- Newness and Originality
While this finding would have been sufficient for the purpose of deciding the applications, the Court also entered into an elaborate exercise of deciding whether the Croc’s design was ‘new and original’ for the purpose of Section 19(d). Here the Court needlessly elaborates on the meaning of originality for claiming protection of an ‘Intellectual Property Right’, relying upon its earlier decision in Pentel Kabushiki Kaisha & Anr. v M/s Arora Stationers & Ors, (which we have written about here), an interesting decision where the court reasoned that the basis for the ‘intellectual property right’ in designs is the labour and effort that goes into creating something new and original (see sweat of the brow doctrine). In that case, the Court held that mere ‘trade variations’ would not entitle a design to protection unless the new elements are new and original such as to make the design distinguishable from known designs or combinations of designs.
The Court assessed the plaintiff’s designs on the threshold laid down in Pentel Kabushiki – namely, the requirements of labour and time, and in turn, newness and originality in the designs. The Court then provides a short but rigorous history of footwear through the ages, with such helpful quips as “footwear is a footwear is a footwear, shoe is a shoe is a shoe and sandal is a sandal is a sandal.”
The purpose of this analysis seems to have been to ultimately lay down a precedent to make enforcement of footwear designs particularly difficult in India. The Court notes –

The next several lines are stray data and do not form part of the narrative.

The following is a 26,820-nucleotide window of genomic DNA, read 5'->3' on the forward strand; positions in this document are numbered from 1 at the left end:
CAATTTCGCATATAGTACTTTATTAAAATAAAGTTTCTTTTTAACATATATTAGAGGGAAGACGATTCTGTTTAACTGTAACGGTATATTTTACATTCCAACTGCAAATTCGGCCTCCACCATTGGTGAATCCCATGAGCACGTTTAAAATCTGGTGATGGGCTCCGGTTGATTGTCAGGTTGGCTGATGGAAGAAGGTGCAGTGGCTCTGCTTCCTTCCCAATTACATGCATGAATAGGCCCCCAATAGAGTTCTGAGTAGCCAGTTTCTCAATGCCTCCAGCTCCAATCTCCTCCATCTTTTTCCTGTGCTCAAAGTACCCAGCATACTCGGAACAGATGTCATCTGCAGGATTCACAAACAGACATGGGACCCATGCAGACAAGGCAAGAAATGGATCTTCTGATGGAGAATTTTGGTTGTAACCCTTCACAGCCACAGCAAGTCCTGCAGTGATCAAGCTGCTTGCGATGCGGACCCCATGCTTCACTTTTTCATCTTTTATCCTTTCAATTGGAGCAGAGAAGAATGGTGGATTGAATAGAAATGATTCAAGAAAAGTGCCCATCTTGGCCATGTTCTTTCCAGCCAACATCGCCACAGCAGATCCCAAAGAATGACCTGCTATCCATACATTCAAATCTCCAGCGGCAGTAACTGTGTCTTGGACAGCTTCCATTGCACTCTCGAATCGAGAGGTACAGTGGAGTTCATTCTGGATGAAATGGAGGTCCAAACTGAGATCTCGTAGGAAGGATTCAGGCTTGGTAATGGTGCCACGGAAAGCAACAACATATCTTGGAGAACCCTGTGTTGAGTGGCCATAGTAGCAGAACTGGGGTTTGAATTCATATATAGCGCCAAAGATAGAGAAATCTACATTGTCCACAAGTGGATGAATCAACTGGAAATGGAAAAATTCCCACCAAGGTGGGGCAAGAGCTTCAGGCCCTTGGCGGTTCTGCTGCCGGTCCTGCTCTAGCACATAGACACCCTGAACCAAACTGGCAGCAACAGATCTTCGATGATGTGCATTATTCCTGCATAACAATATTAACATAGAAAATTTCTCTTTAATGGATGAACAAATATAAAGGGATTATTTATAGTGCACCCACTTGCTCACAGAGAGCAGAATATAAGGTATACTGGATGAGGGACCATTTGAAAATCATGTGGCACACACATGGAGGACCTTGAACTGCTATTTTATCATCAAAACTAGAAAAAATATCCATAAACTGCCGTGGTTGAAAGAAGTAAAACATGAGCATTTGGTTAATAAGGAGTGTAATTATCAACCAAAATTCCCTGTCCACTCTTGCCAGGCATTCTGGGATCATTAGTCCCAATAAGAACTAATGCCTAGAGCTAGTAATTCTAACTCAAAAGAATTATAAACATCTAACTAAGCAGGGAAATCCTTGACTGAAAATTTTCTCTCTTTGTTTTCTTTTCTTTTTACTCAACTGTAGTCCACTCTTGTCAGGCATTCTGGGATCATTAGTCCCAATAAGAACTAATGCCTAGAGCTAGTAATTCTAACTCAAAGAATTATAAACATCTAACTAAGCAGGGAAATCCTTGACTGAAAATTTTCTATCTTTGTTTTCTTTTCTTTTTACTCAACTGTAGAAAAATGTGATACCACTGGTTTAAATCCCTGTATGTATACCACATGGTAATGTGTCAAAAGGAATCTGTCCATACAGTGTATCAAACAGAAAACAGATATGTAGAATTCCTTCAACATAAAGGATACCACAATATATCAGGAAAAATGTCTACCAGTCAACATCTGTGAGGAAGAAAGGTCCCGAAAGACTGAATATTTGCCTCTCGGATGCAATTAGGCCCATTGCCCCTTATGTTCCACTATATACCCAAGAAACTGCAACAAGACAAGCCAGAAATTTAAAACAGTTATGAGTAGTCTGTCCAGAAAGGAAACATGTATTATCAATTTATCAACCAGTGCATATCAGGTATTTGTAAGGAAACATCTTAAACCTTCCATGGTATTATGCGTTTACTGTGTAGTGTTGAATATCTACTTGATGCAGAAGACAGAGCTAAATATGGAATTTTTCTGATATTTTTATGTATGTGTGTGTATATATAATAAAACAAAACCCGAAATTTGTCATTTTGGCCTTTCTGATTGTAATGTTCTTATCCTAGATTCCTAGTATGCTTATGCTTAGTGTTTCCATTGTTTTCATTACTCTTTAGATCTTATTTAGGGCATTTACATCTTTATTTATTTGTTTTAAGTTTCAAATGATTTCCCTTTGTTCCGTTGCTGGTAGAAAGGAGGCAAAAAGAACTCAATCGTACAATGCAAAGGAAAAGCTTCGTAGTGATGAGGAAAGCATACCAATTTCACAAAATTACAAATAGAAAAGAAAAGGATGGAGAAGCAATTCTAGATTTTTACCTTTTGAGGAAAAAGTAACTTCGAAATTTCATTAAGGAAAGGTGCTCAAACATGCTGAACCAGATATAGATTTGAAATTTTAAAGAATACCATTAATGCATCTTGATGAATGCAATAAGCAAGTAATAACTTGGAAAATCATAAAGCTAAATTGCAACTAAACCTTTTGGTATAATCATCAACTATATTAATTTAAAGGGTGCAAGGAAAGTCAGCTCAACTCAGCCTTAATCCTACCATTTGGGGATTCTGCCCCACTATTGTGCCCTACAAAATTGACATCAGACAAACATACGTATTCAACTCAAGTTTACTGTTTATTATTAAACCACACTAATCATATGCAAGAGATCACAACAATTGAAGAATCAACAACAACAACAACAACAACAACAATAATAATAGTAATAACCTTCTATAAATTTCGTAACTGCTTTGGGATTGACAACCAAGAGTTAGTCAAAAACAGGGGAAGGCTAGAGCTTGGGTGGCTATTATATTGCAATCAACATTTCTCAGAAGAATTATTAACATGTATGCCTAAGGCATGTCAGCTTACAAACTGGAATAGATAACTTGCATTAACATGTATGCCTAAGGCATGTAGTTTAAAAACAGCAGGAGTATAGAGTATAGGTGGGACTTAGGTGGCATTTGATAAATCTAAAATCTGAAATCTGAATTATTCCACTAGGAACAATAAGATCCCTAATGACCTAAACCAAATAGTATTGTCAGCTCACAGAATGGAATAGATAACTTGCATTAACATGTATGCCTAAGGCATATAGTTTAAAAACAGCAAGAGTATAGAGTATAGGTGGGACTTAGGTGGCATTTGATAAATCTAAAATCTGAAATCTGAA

“All the different footwear have changed over different periods of time and also as per requirements as to who were the persons wearing the same or of the particular climatic conditions where they were worn or the footwear becoming fashion statements but ultimately all the different types of footwear are variations of nothing else but a footwear i.e foot plus wear i.e something that is worn on the feet.”
The Court held that the various design elements claimed by Crocs were merely trade variants on designs of sandals which have already existed for long, and were neither new or original enough to claim protection under the Designs Act.
Finally, the Court assessed the defendant’s claims for costs, under the Commercial Courts Act, 2015, read with Section 35 of the Code of Civil Procedure, and held that the Court had the power to order costs at the interim stage, and that, in this case, the plaintiff, in refusing to settle the interim applications with the defendants, and ‘obdurately and illegally continuing proceedings’, and imposed costs of a whopping Rs. 2 lakhs per defendant, in addition to legal costs.
In the final analysis, the Court seems to have come to the correct conclusion, particularly given the prior disclosure of the designs, which is fairly clear cut. However, in venturing into ‘newness’ and ‘originality’, the court seems to have firstly gone against the trend in returning to the ‘sweat of the brow’ principle for IPR protection, one that has been rejected in Indian Courts in the past. Moreover, the standard developed by the Court in its recent decision in Pentel Kabushiki and in the judgement at hand are rather vague and malleable.